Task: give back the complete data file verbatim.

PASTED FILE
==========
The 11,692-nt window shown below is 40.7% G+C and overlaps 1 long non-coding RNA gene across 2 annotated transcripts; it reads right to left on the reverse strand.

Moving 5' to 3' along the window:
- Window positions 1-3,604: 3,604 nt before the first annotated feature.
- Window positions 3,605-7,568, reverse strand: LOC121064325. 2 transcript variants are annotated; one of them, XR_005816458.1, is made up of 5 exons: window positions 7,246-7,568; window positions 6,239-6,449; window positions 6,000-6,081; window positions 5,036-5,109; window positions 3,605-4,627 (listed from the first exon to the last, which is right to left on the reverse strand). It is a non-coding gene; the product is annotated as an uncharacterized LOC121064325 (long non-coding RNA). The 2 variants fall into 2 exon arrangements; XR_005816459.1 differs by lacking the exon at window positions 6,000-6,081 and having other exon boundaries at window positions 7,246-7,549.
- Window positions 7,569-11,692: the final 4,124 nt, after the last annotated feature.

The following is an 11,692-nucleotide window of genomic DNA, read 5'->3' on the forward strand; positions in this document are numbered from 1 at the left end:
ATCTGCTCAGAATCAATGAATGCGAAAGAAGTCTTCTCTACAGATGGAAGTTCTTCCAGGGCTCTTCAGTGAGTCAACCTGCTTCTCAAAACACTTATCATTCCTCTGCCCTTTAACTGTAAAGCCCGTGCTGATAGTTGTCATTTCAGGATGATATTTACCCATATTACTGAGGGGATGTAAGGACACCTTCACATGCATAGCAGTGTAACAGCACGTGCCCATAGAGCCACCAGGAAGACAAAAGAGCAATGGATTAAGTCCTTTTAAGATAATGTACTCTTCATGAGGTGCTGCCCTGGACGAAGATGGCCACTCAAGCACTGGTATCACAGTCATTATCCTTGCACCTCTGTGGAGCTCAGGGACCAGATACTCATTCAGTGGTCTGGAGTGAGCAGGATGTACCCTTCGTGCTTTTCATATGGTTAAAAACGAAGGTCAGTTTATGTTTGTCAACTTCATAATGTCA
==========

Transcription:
The 11,692-nt window shown below is 40.7% G+C and overlaps 1 long non-coding RNA gene across 2 annotated transcripts; it reads right to left on the reverse strand.

Moving 5' to 3' along the window:
- Window positions 1-3,604: 3,604 nt before the first annotated feature.
- Window positions 3,605-7,568, reverse strand: LOC121064325. 2 transcript variants are annotated; one of them, XR_005816458.1, is made up of 5 exons: window positions 7,246-7,568; window positions 6,239-6,449; window positions 6,000-6,081; window positions 5,036-5,109; window positions 3,605-4,627 (listed from the first exon to the last, which is right to left on the reverse strand). It is a non-coding gene; the product is annotated as an uncharacterized LOC121064325 (long non-coding RNA). The 2 variants fall into 2 exon arrangements; XR_005816459.1 differs by lacking the exon at window positions 6,000-6,081 and having other exon boundaries at window positions 7,246-7,549.
- Window positions 7,569-11,692: the final 4,124 nt, after the last annotated feature.

The following is an 11,692-nucleotide window of genomic DNA, read 5'->3' on the forward strand; positions in this document are numbered from 1 at the left end:
ATCTGCTCAGAATCAATGAATGCGAAAGAAGTCTTCTCTACAGATGGAAGTTCTTCCAGGGCTCTTCAGTGAGTCAACCTGCTTCTCAAAACACTTATCATTCCTCTGCCCTTTAACTGTAAAGCCCGTGCTGATAGTTGTCATTTCAGGATGATATTTACCCATATTACTGAGGGGATGTAAGGACACCTTCACATGCATAGCAGTGTAACAGCACGTGCCCATAGAGCCACCAGGAAGACAAAAGAGCAATGGATTAAGTCCTTTTAAGATAATGTACTCTTCATGAGGTGCTGCCCTGGACGAAGATGGCCACTCAAGCACTGGTATCACAGTCATTATCCTTGCACCTCTGTGGAGCTCAGGGACCAGATACTCATTCAGTGGTCTGGAGTGAGCAGGATGTACCCTTCGTGCTTTTCATATGGTTAAAAACGAAGGTCAGTTTATGTTTGTCAACTTCATAATGTCA